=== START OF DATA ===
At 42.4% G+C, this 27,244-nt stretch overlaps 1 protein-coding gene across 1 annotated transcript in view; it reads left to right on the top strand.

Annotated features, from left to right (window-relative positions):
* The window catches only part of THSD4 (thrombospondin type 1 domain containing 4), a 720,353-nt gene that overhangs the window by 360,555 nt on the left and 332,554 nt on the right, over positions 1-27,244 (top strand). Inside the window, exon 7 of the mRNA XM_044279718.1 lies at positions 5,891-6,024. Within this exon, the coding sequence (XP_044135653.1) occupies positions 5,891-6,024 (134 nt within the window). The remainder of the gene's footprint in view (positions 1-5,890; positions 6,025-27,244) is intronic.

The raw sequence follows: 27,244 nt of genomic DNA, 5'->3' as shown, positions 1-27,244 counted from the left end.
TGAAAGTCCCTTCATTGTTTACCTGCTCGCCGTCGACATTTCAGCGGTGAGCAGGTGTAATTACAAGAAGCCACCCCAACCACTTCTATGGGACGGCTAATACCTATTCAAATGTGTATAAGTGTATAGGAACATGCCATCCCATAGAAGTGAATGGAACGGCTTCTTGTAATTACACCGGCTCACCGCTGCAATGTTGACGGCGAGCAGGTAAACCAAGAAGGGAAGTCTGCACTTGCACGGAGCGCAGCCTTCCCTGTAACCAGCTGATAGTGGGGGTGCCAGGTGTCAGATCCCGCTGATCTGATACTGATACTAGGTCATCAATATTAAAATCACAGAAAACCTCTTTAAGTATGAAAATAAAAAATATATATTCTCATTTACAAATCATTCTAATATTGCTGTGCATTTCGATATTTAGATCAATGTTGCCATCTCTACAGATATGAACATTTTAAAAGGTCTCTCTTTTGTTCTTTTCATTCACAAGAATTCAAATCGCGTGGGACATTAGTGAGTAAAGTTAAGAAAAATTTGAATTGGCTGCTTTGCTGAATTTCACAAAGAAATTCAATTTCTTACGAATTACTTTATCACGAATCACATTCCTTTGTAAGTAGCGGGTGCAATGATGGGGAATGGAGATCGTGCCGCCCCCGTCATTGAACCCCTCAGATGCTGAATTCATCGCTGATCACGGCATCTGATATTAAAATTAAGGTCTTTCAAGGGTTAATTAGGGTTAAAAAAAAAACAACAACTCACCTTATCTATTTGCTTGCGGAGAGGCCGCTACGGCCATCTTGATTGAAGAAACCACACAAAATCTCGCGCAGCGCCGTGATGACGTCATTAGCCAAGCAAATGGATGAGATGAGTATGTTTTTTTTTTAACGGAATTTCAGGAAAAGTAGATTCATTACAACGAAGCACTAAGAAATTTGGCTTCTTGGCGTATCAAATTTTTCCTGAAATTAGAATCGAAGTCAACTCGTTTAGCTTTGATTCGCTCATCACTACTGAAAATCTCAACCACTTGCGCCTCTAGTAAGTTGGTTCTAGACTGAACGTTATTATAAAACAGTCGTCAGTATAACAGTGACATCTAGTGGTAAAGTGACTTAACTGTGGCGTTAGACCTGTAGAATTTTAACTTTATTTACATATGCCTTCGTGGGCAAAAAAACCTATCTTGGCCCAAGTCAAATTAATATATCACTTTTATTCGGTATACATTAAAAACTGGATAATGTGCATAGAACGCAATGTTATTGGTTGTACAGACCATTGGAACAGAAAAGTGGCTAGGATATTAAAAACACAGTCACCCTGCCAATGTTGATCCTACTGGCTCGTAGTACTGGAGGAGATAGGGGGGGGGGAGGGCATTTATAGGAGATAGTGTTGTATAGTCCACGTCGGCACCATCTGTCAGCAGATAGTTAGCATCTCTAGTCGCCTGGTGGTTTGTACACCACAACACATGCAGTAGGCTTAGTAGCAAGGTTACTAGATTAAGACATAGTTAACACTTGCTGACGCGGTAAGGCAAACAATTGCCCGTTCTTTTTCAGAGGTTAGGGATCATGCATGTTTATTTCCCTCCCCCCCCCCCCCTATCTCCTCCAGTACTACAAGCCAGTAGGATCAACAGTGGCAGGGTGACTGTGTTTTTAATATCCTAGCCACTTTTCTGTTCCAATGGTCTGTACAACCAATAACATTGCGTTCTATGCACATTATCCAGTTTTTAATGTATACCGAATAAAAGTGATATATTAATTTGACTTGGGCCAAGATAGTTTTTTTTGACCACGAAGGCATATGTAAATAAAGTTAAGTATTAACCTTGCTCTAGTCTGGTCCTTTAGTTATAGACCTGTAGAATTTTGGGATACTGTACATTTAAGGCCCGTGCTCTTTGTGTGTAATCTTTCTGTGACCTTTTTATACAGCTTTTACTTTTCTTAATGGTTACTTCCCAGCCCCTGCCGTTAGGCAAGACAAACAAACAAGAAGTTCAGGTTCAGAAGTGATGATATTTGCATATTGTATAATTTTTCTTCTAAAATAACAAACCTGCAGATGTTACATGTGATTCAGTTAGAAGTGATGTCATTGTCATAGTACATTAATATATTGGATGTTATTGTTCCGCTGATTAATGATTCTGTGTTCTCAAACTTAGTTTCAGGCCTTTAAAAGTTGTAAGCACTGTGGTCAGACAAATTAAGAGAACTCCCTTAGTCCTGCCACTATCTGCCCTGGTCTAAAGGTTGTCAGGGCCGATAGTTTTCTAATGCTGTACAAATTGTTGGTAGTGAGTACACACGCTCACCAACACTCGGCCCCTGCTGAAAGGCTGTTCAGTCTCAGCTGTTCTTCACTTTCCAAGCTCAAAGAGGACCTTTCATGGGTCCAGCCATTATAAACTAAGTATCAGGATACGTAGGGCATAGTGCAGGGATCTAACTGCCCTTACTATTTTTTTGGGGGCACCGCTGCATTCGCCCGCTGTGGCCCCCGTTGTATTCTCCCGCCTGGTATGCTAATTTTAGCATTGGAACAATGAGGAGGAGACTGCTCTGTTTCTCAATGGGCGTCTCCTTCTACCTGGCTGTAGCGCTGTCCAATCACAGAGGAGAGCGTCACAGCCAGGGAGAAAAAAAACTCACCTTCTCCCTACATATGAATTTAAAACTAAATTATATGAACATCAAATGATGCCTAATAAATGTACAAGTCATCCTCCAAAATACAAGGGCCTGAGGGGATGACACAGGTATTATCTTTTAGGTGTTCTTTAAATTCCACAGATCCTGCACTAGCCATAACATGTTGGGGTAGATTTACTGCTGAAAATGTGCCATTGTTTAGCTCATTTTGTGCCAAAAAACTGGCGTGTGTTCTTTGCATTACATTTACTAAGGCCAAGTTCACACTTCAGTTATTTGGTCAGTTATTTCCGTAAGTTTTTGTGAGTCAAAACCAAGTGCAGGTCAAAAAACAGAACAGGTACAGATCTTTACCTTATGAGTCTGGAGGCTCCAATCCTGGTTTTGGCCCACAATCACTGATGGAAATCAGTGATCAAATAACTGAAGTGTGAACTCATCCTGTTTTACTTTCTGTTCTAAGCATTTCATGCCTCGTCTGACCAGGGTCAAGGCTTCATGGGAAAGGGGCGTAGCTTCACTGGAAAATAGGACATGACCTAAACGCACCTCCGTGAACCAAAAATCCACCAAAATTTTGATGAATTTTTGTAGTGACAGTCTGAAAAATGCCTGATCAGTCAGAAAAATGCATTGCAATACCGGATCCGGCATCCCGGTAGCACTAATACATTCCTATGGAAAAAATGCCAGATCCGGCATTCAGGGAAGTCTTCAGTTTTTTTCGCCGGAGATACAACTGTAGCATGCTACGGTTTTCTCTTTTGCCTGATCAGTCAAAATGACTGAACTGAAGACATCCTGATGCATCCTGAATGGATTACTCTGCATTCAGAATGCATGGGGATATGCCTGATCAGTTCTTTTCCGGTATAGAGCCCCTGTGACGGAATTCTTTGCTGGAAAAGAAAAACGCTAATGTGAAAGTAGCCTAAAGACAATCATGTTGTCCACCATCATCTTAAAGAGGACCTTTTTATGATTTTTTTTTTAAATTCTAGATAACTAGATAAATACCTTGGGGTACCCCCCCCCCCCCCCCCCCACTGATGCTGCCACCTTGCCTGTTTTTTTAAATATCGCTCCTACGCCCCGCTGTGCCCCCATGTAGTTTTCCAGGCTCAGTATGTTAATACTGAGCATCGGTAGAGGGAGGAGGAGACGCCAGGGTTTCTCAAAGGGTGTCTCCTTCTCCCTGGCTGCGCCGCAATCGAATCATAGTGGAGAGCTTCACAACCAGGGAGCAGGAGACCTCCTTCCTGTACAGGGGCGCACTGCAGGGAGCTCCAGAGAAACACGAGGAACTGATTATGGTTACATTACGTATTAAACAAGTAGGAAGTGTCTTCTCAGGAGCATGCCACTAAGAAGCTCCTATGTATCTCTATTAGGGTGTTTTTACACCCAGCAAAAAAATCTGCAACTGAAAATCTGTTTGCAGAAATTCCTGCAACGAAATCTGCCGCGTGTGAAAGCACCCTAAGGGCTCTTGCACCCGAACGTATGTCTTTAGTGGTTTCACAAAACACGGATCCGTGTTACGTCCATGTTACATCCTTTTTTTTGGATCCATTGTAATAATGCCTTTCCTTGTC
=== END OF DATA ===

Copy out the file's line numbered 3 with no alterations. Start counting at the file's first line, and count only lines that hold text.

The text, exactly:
* The window catches only part of THSD4 (thrombospondin type 1 domain containing 4), a 720,353-nt gene that overhangs the window by 360,555 nt on the left and 332,554 nt on the right, over positions 1-27,244 (top strand). Inside the window, exon 7 of the mRNA XM_044279718.1 lies at positions 5,891-6,024. Within this exon, the coding sequence (XP_044135653.1) occupies positions 5,891-6,024 (134 nt within the window). The remainder of the gene's footprint in view (positions 1-5,890; positions 6,025-27,244) is intronic.